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Face chicory flavor head-on with radicchio

Ari Levaux, More Content Now | 4/7/2017, 6 a.m.
This simple combination pairs the bitterness of the radicchio with the different kind of bitterness of grapefruit, creating a continuum ...
Radicchio is also known as Italian chicory, after the broad family of crisp, bitter, leafy plants of which it’s a member. Photo: Ari LeVaux

At a small vegetable shop recently in Milan, Italy, I asked the keeper for radicchio. He inquired as to what I wanted to do with it, because he had several varieties. Was I planning to grill it? Serve it with pasta? Make a salad?

My Italian isn’t up to the task of explaining my simple plan: wrap the leaves around grapefruit sections, drizzle with olive oil, and eat them. Insalata, I said, thinking that was close enough. He selected a chioggia variety for me, and I got a grapefruit, too.

This simple combination pairs the bitterness of the radicchio with the different kind of bitterness of grapefruit, creating a continuum of bitter that has the effect of dulling the flavor’s edge. The olive oil balances the grapefruit’s acid, which results in a salad-dressing-like combination of flavors. Some nuts, or grated hard cheese, would have added complexity as well, but I kept it simple. I sat on a park bench and munched my insalata, and it was good.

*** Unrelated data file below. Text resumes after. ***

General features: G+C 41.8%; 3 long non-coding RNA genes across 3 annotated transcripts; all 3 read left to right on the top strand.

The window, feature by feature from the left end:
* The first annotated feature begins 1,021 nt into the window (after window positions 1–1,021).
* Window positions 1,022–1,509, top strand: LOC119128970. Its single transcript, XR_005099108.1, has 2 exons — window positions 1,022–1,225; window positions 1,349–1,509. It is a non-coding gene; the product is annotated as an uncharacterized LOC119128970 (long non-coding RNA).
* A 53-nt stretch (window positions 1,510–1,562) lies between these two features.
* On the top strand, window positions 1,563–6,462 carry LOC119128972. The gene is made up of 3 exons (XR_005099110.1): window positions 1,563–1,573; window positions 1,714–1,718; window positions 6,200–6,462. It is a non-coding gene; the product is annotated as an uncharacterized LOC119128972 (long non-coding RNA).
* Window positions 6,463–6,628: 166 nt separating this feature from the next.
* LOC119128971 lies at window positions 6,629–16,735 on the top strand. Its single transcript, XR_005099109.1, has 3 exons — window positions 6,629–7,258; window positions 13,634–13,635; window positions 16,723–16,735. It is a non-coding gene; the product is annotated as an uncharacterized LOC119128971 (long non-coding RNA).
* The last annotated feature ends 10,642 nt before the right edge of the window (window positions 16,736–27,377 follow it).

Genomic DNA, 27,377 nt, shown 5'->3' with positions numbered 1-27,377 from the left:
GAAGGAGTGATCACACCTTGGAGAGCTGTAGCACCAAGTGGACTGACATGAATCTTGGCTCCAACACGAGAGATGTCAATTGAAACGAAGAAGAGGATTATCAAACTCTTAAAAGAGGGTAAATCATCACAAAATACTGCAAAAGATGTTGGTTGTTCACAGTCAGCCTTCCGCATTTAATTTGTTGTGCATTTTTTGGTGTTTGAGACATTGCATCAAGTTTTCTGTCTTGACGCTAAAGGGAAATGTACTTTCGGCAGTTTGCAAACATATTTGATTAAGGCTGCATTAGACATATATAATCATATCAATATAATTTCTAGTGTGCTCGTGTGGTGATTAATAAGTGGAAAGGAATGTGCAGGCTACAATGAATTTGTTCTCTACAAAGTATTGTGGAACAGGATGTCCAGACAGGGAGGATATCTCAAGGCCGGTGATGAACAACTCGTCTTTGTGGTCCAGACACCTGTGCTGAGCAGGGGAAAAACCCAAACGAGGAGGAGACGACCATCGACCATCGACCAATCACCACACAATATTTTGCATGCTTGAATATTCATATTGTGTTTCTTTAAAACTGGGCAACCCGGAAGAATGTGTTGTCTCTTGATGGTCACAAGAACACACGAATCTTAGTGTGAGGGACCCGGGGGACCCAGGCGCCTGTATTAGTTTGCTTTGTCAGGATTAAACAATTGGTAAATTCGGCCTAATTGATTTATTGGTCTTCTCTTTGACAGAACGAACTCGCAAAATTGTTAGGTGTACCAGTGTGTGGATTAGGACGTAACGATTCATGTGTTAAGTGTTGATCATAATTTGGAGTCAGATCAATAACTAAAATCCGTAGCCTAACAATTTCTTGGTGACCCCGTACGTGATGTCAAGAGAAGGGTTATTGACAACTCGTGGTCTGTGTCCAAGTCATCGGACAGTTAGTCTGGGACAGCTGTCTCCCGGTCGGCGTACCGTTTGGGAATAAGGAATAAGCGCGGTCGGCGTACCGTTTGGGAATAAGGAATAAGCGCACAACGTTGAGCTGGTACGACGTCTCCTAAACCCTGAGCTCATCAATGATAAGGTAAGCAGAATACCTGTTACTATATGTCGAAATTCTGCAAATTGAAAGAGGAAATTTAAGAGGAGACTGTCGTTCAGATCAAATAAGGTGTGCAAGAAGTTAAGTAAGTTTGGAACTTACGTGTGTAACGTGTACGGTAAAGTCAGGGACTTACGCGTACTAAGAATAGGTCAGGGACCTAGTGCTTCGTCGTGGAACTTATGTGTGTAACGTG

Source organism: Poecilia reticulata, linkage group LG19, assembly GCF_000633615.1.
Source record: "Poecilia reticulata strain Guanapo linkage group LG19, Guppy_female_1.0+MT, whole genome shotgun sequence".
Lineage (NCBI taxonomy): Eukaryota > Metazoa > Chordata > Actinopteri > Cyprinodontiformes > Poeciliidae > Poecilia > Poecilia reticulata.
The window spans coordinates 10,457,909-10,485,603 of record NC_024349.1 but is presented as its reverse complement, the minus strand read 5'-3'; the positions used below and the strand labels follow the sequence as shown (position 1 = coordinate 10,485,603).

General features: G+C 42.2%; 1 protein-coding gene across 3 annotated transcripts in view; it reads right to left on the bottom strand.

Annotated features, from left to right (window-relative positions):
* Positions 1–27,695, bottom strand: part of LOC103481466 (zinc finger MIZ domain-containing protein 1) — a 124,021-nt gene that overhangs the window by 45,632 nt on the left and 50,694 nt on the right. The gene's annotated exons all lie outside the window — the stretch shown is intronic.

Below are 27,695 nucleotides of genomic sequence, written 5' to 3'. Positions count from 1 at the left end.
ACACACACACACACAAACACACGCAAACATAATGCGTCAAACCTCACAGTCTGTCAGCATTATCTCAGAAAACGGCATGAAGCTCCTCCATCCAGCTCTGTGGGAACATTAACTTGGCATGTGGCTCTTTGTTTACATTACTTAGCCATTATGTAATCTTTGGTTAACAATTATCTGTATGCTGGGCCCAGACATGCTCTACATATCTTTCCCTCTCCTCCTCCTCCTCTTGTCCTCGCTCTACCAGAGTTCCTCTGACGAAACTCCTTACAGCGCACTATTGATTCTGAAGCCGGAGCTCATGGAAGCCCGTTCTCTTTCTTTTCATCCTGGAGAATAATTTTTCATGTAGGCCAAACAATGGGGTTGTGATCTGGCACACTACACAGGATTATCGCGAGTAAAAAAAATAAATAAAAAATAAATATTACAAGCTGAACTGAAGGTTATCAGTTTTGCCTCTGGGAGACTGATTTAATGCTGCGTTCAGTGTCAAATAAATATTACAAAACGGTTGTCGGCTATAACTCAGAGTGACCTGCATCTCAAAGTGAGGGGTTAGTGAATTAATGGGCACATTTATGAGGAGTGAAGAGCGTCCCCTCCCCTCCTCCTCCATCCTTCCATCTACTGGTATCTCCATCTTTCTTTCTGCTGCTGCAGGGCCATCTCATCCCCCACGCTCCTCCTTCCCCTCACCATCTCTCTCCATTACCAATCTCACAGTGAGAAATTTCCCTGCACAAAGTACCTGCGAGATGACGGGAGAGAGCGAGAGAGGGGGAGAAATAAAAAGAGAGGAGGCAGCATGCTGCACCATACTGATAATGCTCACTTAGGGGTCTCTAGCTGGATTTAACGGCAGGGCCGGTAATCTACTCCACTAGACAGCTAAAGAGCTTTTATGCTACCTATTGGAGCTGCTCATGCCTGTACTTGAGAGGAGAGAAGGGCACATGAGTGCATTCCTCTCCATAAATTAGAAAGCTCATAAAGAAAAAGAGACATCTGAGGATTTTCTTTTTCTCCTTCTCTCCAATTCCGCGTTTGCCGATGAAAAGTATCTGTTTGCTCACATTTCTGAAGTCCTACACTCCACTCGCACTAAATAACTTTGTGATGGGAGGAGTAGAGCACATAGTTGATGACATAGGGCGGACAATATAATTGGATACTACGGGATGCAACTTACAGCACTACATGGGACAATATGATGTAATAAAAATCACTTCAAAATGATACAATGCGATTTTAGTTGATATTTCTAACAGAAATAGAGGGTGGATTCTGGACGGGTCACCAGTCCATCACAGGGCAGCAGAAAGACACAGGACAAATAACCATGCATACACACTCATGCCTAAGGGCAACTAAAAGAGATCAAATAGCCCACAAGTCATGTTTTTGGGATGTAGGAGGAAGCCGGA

Big in Italy

Radicchio is also known as Italian chicory, after the broad family of crisp, bitter, leafy plants of which it’s a member. In addition to radicchio, the family includes endive and escarole, all of which are immensely popular in Italy. Some, like the Catalogna varieties, have thin leaves and robust stems, for which they are grown primarily. Others, such as cornichon endives, are grown for their roots, which are harvested in fall and buried in sawdust in a barn, then stimulated to sprout the pale, elongated heads known as Belgian endive. But most of this diverse lot are grown for their beautiful leaves, which range from purple to pink to green and yellow.

I was in Milan for the Identita Golose, a yearly conference that celebrates the Italian culinary experience. In a big lecture hall, where celebrated chefs spoke about their methods and philosophies, a background screen was lit up with a giant grilled radicchio. Not pasta. Not prosciutto, not wine. Radicchio.

The one pictured was the chiogga type, like the radicchio I ate with grapefruit. Chioggia is the most common variety found in the states. It’s the one that looks like a rosy purple cabbage. Perhaps, once, you brought one home out of curiosity, only to be repulsed by its bitter flavor.

Bitterness is a taste that we are hard-wired to reject. Babies will grimace when fed bitter foods — something they don’t do with a sweet taste in their mouths. Conventional wisdom states that we are born with a distaste for bitterness because most toxins are bitter, so this aversion allows us to steer clear of poison. But many good things are bitter, too, and we learn to make exceptions on a case-by-case basis, like chocolate, coffee and beer. In addition to these psychoactive bitter foods, many others are just plain good for you. Radicchio, for instance, is full of vitamins and minerals, and is particularly good for certain acute conditions like high blood pressure and diabetes.

Embracing bitter